This is an online class, yet we strive to come together in council, reaching across the miles to hold one another's words and reflect deeply on what we discover individually and together. Each week includes ample writing prompts, a short essay on the poets we're visiting with this week, a discussion and examples of the craft of strong writing, and a short meditative piece (often a podcast) about this week's theme, including considerations for your own immersion into the writing life.
Expect to spend a minimum of 2-5 hours per week on writing. Participants are also asked to respond to at least three other participants' work each week, deepening our dialogue altogether. Most of the exercises will give participants options to write in the genre of their choice.
Caryn Mirriam-Goldberg, Ph.D., the 2009-13 Kansas Poet Laureate, is the author of two dozen books, and founder of Transformative Language Arts at Goddard College where she teaches. Her books include Miriam's Well, a novel; Following the Curve, poetry; Everyday Magic: Fieldnotes on the Mundane and Miraculous; Needle in the Bone, a non-fiction book on the Holocaust; The Sky Begins At Your Feet, a bioregional memoir; and Chasing Weather, poetry with photography from Stephen Locke. A writing and right livelihood coach, working with people to bring what wants to be written and lived into being, Mirriam-Goldberg offers community writing workshops widely, and with Kelley Hunt, Brave Voice retreats. She also co-leads the Right Livelihood Professional Training with Laura Packer. For over three decades, Caryn has worked extensively with many arts and ecological/bioregional not-for-profit organizations as a grant-writer, fundraiser, staff or board member, and consultant on collaborative and community arts, group process, and better meetings. Born hard-wired to make something (in art, music, and especially writing), Caryn’s long-time callings include writing as a spiritual and ecological path, yoga, cultivating a loving marriage, family, and community, and helping herself and others make and take leaps into the miraculous work of their lives. www.CarynMirriamGoldberg.com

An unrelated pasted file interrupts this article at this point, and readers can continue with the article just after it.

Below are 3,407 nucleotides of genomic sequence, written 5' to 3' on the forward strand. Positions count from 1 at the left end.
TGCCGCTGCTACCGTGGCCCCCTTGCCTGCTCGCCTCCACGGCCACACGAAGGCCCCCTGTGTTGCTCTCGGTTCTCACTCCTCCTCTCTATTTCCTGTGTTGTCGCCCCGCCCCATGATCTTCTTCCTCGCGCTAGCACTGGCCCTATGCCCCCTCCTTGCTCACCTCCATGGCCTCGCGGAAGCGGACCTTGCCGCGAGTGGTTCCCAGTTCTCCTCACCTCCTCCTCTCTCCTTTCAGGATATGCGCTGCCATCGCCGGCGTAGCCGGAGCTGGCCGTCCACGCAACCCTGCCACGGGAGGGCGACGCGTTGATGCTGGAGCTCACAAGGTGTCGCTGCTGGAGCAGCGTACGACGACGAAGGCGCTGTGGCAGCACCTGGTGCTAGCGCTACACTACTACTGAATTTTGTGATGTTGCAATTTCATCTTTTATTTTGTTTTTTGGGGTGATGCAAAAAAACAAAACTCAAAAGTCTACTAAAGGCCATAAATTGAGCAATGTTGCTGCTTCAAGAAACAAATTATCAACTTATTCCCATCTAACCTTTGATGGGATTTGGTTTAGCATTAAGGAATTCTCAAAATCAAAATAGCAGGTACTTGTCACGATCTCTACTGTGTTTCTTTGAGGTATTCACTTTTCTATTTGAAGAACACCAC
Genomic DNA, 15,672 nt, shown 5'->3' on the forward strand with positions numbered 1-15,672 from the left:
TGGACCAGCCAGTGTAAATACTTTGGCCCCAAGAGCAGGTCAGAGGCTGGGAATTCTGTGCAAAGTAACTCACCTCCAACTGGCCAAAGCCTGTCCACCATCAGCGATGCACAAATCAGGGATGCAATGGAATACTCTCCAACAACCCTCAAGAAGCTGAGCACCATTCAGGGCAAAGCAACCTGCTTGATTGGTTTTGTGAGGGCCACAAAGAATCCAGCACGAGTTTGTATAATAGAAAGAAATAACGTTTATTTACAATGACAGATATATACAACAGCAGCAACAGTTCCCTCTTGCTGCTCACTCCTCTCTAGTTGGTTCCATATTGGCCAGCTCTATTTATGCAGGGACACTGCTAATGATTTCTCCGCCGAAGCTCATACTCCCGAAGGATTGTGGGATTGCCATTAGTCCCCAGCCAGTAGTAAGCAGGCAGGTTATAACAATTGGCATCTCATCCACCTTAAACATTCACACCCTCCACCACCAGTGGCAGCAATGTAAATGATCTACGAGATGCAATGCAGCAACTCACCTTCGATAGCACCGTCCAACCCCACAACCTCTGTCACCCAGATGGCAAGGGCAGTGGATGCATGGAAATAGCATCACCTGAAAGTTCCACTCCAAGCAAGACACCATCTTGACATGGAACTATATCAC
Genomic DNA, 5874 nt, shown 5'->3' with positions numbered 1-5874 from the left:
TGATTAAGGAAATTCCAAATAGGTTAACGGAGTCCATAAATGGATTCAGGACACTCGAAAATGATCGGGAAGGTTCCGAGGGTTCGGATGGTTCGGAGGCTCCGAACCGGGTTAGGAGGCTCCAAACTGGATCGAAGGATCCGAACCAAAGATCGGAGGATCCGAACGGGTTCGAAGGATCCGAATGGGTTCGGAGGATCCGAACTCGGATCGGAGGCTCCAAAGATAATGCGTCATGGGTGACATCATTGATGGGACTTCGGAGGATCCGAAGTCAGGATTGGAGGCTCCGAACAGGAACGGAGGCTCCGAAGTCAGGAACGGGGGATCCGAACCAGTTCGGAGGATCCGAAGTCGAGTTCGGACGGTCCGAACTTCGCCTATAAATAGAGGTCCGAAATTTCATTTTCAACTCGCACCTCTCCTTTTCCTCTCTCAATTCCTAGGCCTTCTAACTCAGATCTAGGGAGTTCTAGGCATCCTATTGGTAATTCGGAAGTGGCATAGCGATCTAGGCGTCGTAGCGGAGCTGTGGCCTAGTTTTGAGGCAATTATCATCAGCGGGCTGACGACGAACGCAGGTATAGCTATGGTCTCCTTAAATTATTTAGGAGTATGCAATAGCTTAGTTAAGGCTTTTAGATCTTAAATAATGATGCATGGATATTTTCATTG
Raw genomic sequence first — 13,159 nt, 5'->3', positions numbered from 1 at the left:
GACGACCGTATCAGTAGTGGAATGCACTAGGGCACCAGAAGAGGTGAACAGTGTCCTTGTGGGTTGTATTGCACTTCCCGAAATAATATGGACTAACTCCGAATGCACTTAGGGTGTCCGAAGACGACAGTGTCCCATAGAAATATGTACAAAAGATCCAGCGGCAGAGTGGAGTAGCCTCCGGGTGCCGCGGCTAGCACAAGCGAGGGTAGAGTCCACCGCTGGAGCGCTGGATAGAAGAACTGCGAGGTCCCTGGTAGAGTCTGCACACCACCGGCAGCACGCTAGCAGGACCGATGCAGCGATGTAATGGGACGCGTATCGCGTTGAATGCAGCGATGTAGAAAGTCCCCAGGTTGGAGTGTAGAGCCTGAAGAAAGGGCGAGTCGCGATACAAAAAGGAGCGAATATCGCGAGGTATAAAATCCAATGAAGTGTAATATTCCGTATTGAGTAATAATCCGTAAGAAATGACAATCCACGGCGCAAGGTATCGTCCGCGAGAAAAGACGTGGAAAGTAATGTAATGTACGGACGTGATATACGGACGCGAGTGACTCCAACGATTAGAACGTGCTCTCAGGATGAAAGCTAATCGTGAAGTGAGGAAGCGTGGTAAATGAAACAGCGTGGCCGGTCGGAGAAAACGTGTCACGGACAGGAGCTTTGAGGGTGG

"The Transformative Language Arts Network" is a 501(c)3 non-profit organization. P.O. Box 873 Lansdowne, PA 19050 USA